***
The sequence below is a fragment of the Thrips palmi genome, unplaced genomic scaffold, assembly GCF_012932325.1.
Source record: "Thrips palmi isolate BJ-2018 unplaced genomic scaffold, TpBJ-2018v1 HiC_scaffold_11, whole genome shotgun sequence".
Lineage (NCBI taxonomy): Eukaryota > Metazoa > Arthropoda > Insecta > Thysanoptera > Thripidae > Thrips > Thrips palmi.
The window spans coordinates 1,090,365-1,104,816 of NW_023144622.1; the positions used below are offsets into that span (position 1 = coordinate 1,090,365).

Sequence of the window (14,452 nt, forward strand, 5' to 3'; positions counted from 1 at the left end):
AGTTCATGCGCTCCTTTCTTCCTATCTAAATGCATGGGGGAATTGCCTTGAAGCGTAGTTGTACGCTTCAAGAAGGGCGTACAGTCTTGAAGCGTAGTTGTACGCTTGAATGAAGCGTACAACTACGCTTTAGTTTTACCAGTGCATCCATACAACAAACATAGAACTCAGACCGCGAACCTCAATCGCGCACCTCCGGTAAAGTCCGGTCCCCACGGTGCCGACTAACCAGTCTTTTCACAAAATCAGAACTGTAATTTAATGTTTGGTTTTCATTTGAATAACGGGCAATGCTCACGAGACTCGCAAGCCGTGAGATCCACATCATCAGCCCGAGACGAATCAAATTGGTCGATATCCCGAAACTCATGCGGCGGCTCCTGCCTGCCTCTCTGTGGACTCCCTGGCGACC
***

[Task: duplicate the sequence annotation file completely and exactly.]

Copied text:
The sequence below is a fragment of the Thrips palmi genome, unplaced genomic scaffold, assembly GCF_012932325.1.
Source record: "Thrips palmi isolate BJ-2018 unplaced genomic scaffold, TpBJ-2018v1 HiC_scaffold_11, whole genome shotgun sequence".
Lineage (NCBI taxonomy): Eukaryota > Metazoa > Arthropoda > Insecta > Thysanoptera > Thripidae > Thrips > Thrips palmi.
The window spans coordinates 1,090,365-1,104,816 of NW_023144622.1; the positions used below are offsets into that span (position 1 = coordinate 1,090,365).

Sequence of the window (14,452 nt, forward strand, 5' to 3'; positions counted from 1 at the left end):
AGTTCATGCGCTCCTTTCTTCCTATCTAAATGCATGGGGGAATTGCCTTGAAGCGTAGTTGTACGCTTCAAGAAGGGCGTACAGTCTTGAAGCGTAGTTGTACGCTTGAATGAAGCGTACAACTACGCTTTAGTTTTACCAGTGCATCCATACAACAAACATAGAACTCAGACCGCGAACCTCAATCGCGCACCTCCGGTAAAGTCCGGTCCCCACGGTGCCGACTAACCAGTCTTTTCACAAAATCAGAACTGTAATTTAATGTTTGGTTTTCATTTGAATAACGGGCAATGCTCACGAGACTCGCAAGCCGTGAGATCCACATCATCAGCCCGAGACGAATCAAATTGGTCGATATCCCGAAACTCATGCGGCGGCTCCTGCCTGCCTCTCTGTGGACTCCCTGGCGACC